Linux users rejoice, here’s Ubuntu on the Surface Pro 3



Naturally, the first few comments we saw when Microsoft announced their latest incredibly powerful and fantastically thin tablet PC was some variant of “It’s a shame it is running Windows”. We decided to fix that, and here’s what came out of that experiment.

There’s not a lot to dislike about the hardware that makes up the Surface Pro 3. Even though we’re only tooling around with the Core i5 version, this machine has already proven itself to strike an admirable balance between performance, style, and portability. The operating system, on the other hand, is simply not everyone’s cup of tea. Windows 8.1 is a confusing combination of old school desktop UI with a tablet UI that isn’t yet complete enough to stand on its own.

Theoretically the Surface Pro 3 is the ideal tool with which to use Windows 8.1, but it’s still not the best OS for everyone. Luckily, the Linux community has no shortage of replacements if all you want is a touch-friendly laptop. With that in mind, we gave Ubuntu 14.04 a shot to see what the grass looked like on the other side.

The very first thing you need to do if you decide to go this route is grab a system image backup of the Surface Pro 3. This isn’t complicated, but it can take up a ton of space depending on what you currently have installed on your system. The backup image for our tests was nearly 30GB, though the backup image process itself is quite fast.

You will also need a separate drive with Windows 8.1 onboard to restore the image, since the repair and restore function will be gone if you decide to install Linux on your machine. As long as you have these two things, you can restore your Surface Pro 3 back from just about anything.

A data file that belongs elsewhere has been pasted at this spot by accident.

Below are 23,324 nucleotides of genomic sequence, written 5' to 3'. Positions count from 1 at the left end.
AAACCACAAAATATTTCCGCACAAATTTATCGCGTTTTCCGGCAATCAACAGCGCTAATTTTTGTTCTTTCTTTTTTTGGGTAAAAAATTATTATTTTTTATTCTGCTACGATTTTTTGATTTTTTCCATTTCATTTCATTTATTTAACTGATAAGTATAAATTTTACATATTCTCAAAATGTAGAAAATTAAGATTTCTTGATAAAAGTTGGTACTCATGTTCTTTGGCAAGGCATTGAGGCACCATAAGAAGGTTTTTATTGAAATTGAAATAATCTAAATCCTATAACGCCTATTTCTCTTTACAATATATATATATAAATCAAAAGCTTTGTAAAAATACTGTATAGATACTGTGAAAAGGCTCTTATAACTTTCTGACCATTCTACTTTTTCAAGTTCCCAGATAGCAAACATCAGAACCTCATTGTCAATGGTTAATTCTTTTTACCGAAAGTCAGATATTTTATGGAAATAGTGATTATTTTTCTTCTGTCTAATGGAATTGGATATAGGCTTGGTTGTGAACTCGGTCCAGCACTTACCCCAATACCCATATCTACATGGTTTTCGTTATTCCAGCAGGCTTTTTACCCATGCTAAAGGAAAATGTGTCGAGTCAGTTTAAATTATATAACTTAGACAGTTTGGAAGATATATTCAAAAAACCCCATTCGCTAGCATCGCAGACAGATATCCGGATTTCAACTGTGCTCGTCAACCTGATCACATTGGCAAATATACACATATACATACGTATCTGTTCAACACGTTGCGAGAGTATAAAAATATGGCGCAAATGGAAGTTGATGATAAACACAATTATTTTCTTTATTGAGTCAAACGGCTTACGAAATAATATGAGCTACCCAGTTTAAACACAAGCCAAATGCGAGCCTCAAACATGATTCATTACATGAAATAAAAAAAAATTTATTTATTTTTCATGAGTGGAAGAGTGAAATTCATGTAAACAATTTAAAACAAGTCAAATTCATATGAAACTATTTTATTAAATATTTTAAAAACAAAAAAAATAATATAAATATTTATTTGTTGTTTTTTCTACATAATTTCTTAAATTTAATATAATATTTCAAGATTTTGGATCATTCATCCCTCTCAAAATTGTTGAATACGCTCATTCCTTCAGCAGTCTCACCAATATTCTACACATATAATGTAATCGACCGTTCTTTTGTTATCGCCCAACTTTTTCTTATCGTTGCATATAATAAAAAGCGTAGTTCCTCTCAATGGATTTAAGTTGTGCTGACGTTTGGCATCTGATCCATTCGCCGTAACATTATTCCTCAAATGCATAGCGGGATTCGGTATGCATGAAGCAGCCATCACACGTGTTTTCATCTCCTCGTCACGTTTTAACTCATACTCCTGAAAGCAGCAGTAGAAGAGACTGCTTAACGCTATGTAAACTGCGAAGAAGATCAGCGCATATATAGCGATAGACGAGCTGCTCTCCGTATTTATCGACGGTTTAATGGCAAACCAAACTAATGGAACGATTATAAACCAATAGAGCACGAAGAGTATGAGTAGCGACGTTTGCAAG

The install process for Ubuntu couldn’t be simpler. After creating a bootable USB drive you turn the tablet off completely and insert the drive into the only USB port on the system. Press the Volume Down key and the Power key until you see the Surface logo, then release both. You’ll be presented with the install screen for Ubuntu, inviting you to try it live first or just go right to installing the OS.

Whichever way you go, you’ll find that most things work out of the box. WiFi works, but only 2.4GHz networks can be detected. The touchpad on the Type Cover works, but the keyboard does not. You’ll need to activate the virtual keyboard in the accessibility setting to get much of anything done, and Ubuntu’s virtual keyboard is lacking in desirable features. There are some third party alternatives you can install, but the initial experience here will likely have you scrambling for a USB keyboard.

The pen works as a pointer and as a left-click when you press down, but because Bluetooth does not work out of the box you lose the buttons on the pen. It doesn’t seem like Ubuntu’s implementation of the pen is pressure sensitive either, though that may just be my not using the right application to measure. It’s plenty fast and quite smooth, but without the type cover the experience does suffer a bit.

Since the keyboard isn’t detected out of the box, it seems unlikely that the dock will be recognized by Ubuntu either. Microsoft’s proprietary connector is convenient, but will need some third party support if you’re going to be able to have an enjoyable Linux experience on this device. Since the basics like touch and WiFi work out of the box, KDE’s Plasma Active would be a much better experience for the Surface Pro 3 compared to Ubuntu, but the Kubuntu Active ISO that is currently marked stable had some problems during install and doesn’t yet play nice with this hardware.

The good news is that it seems like there are only a few small things in between a Linux user and a decent Surface Pro 3 experience, and with any luck by the time these devices hit shelves there will be people eager to help implement fixes for most, if not all of these issues.


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